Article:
On July 19th, 2010, a tornado with ripped through the small town of Eagle, WI, bearing winds of between 111 mph and 135 mph. It cut a swath 4 miles long and three-quarters of a mile wide, destroying at least 25 homes and damaging hundreds more.
Last November I drove through Eagle on my way back from southeastern Wisconsin, on a cold but sunny day. I was just taking the road less traveled, doing what my co-worker calls "getting your nose dirty" by riding the backroads and keeping your eyes open. "Try a road you have never been on, and hook them all together," he says. So I was.
By November much of the storm's damage had been cleared away, but the thing that struck me as I rolled into town was the cemetery.
The row of oaks along the east side had been snapped off five to six feet off the ground right down the line, and the oldest of the trees had been literally topped. Snapped in half as it were. Sad to see, but awesome nature none the less.
It's kind of a spooky old place, even on a sunny day. There is a "Boot Hill" in the middle of the lot, complete with dilapidated concrete crypt housing the town's founding fathers, I guess. Or maybe it's a keep for the local voodoo queen, who departed after "mysterious circumstances". (I'm making that up. I think.)
I wanted to come back for the evening light and get the tangles of the trees silhouetted against the sunset, but it was not to be, not on this day at least.
The city had done a good job cleaning things up, but bearing in mind this was five months later, there were still many trees to limb, and still this massive pile of huge ancient oak to sort out.
Some nice table-top and furniture material there. I vowed I would go back in the evening someday, just to see if my spooky impressions were correct. I'll have to check the sun tables and see when the sun is on line to "go down" over Boot Hill.
These next photos I didn't take myself, but borrowed them from Wikipedia, after one of those, "I'm looking for something else, but WHAT THE HELL IS THAT...?!" searches.
Turns out this unique vehicle is called an "Amphirol," designed and built in the southwest Netherlands in he 1960s.
It is a "screw-propelled vehicle," with it's propulsion provided by two large, hollow worm gears that it rides upon.
The Amphirol is able to navigate the sticky clay revealed by the outgoing tides and, owing to the hollow tubes, "swim" through the water during high tides.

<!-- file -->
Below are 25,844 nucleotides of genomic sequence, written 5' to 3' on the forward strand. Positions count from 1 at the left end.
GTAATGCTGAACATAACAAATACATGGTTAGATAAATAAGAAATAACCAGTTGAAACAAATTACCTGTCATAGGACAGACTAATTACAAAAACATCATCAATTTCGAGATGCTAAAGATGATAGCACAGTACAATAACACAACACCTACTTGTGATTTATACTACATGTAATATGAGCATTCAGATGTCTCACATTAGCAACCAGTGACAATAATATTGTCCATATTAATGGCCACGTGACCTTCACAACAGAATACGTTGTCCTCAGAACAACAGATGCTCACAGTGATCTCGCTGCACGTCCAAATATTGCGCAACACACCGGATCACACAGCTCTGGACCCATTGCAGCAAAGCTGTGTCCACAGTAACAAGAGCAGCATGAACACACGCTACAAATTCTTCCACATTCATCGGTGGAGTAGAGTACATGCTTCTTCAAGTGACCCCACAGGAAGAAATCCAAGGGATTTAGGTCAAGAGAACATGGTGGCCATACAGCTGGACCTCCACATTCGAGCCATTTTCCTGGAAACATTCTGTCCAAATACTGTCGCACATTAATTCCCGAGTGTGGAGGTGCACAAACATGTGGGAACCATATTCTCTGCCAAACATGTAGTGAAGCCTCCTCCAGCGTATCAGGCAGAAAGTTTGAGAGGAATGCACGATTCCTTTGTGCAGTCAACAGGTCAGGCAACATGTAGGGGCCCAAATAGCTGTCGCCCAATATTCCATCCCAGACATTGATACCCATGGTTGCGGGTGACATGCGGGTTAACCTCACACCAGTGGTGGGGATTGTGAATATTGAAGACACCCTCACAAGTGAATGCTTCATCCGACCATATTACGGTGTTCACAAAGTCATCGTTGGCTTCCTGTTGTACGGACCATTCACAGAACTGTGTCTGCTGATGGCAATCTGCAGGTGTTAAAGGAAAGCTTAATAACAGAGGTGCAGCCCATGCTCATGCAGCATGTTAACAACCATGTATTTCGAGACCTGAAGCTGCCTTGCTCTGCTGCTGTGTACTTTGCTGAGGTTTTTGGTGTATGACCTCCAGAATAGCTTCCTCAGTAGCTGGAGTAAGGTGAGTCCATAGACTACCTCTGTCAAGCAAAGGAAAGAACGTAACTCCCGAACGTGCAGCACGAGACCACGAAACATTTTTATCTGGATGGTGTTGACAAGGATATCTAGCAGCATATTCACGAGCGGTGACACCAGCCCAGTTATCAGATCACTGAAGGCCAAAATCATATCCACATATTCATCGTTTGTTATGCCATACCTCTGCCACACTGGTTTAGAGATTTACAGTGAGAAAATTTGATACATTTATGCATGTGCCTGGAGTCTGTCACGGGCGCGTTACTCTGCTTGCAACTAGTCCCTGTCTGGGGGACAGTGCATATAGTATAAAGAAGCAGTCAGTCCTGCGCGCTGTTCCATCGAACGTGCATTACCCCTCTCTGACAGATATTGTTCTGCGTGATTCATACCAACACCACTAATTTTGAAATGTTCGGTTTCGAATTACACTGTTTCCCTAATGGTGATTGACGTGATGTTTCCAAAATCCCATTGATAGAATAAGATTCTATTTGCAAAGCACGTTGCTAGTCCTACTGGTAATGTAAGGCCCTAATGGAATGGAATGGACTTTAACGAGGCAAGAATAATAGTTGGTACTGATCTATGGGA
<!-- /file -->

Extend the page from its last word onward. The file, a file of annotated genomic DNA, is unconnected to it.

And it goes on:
|Note the beached boats in the background.|
However by adapting two independent transmission units, it makes it possible for the screw cylinders to be deliberately driven in the same direction, so that the vehicle can crab sideways on dry land at the rather alarming speed of 19 MPH.
When moving sideways, steering is effected by angling the front of the cylinders so that they are no longer parallel – giving it a large minimum turning radius. This lends it to modern-day purposes, such as compacting tailings from industrial processes.
Primarily though, Amphirols are used for ground surveying, grooving the surfaces of newly drained polders to assist with drying, and to carry soil-drilling teams to remote, barely accessible locations.
I want one. Or at least I want to drive one. I also want to drive a Sno-Cat too. I might have a more realistic chance at that. I know where one is anyway.
Here's some more links about screw-driven and similar vehicles, including an early "snowmobile." And one with the Ampirol on a cool old Pathé newsreel, fighting fires and running the polders in Holland.
Last but not least, just a photo I personally need to see in the middle of February: one of our favorite beaches on Lake Michigan, in the middle of summer.
This beach is a little south of Two Rivers, WI, and it's great.
The dog loves it. Seems like it's always uncrowded, good for meandering down and pondering the world, and it has a sand bar that goes out into the lake for many dozens of yards. Kind of the epitome of a sandy Great Lakes beach in my mind.
Here it is on a little bit of a wilder day.
Okay, back to spring cleaning, and daydreaming about driving weird vehicles.